Working Land unearths meaning behind rural landscapes. It explores how human labor transforms the land, and in turn, the land shapes the life of the worker.
People who live and work in my rural Otter Tail County neighborhood gain an intimacy with a place by deriving—or aspiring to derive—some livelihood from it and by leading lives in contact with natural processes. They dwell in long-term relationships with rural landscapes and ways of work—sometimes by choice, sometimes by birth—with their centers of balance inclined toward the natural world. My ancestry includes lives spent working their plots of land. These personal yet common roots inspired this project.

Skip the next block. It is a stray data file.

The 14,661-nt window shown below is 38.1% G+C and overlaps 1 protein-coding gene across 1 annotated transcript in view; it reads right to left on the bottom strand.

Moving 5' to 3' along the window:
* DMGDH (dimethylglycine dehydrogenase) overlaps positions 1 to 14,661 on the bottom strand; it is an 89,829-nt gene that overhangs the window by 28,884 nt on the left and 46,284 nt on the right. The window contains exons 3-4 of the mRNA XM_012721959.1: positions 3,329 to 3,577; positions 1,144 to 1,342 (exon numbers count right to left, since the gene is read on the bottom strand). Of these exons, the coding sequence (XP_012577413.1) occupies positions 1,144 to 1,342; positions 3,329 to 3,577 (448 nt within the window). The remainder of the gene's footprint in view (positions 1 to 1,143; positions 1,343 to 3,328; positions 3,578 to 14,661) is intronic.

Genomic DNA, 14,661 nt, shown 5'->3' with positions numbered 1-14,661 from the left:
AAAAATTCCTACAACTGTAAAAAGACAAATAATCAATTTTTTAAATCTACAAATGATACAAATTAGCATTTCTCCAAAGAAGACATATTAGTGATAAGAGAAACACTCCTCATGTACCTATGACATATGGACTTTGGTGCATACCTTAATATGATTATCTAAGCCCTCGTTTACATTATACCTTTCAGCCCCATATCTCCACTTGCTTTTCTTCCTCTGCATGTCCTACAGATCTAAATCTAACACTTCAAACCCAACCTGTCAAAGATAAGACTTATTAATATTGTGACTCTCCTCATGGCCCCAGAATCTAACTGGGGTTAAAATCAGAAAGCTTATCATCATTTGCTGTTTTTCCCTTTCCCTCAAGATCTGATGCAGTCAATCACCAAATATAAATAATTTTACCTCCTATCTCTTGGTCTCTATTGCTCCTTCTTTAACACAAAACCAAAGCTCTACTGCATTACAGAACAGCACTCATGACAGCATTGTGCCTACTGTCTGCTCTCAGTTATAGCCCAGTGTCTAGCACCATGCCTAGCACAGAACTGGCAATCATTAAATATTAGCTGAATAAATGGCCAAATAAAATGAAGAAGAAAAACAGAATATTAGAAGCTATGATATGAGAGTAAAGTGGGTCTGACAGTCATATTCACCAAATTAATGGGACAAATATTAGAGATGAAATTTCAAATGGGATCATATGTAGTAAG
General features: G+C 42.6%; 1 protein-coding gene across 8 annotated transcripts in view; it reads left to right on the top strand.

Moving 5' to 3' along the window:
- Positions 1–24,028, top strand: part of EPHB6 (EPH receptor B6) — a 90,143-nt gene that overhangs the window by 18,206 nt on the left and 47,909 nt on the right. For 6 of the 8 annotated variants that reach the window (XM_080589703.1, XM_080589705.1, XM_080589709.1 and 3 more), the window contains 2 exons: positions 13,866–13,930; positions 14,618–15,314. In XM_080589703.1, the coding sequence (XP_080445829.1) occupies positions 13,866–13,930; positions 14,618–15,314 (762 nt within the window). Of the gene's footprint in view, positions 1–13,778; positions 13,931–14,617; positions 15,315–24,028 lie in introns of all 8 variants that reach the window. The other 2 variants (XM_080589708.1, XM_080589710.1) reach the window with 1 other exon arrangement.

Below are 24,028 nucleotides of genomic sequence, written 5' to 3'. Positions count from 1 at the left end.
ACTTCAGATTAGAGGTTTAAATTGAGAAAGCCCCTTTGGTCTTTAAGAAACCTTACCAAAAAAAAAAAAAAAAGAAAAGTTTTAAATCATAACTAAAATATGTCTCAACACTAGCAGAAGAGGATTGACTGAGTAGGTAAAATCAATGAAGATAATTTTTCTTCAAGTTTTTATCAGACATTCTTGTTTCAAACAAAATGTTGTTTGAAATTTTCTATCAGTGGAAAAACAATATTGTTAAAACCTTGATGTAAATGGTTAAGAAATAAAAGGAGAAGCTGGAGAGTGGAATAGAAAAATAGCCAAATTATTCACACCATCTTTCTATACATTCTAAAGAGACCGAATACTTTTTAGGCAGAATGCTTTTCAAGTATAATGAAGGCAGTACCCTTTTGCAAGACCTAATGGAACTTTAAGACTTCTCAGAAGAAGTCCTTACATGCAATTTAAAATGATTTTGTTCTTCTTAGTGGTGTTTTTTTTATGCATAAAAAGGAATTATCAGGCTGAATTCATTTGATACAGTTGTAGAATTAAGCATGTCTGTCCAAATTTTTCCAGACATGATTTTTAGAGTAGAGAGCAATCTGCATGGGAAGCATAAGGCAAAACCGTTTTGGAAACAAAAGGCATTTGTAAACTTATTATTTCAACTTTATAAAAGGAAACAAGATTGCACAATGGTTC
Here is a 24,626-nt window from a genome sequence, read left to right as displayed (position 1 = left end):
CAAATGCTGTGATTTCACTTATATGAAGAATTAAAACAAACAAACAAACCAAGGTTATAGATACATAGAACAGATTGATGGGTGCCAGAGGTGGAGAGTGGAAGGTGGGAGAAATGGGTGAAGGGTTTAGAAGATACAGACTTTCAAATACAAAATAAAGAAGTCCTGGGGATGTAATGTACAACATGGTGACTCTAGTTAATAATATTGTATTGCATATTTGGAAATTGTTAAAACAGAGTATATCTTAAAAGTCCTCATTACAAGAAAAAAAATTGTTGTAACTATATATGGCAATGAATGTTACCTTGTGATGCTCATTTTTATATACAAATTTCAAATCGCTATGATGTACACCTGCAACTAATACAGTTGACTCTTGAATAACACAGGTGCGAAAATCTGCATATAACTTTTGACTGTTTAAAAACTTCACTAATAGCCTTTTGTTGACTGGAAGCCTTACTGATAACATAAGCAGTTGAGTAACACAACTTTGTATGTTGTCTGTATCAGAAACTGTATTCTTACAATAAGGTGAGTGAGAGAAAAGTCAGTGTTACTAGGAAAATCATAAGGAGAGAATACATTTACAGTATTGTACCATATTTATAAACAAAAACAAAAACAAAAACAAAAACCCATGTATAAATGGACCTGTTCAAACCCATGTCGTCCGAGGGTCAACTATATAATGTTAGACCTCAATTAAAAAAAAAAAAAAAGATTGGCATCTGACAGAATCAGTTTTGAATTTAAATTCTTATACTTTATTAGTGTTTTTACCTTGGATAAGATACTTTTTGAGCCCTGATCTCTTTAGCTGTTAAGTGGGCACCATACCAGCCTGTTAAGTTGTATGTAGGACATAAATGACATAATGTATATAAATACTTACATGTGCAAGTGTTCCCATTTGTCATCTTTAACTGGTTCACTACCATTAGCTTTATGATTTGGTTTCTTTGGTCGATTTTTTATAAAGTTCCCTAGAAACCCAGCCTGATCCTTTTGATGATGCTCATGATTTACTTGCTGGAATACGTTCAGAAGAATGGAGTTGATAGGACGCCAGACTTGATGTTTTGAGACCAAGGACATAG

Seeing beautifully considered images of a farmer in work clothes against a fertile landscape or a “portrait” of an animal or machine elevates the idea of the everyday rural workplace. They help viewers to see art as more than luxury, collectible, or decoration but rather as an honest and heartfelt expression of who we are, how we work, and where we work.
The Working Land project expresses the people’s connection to their land, animals, and machines that anyone can feel—whether or not they work on the land themselves.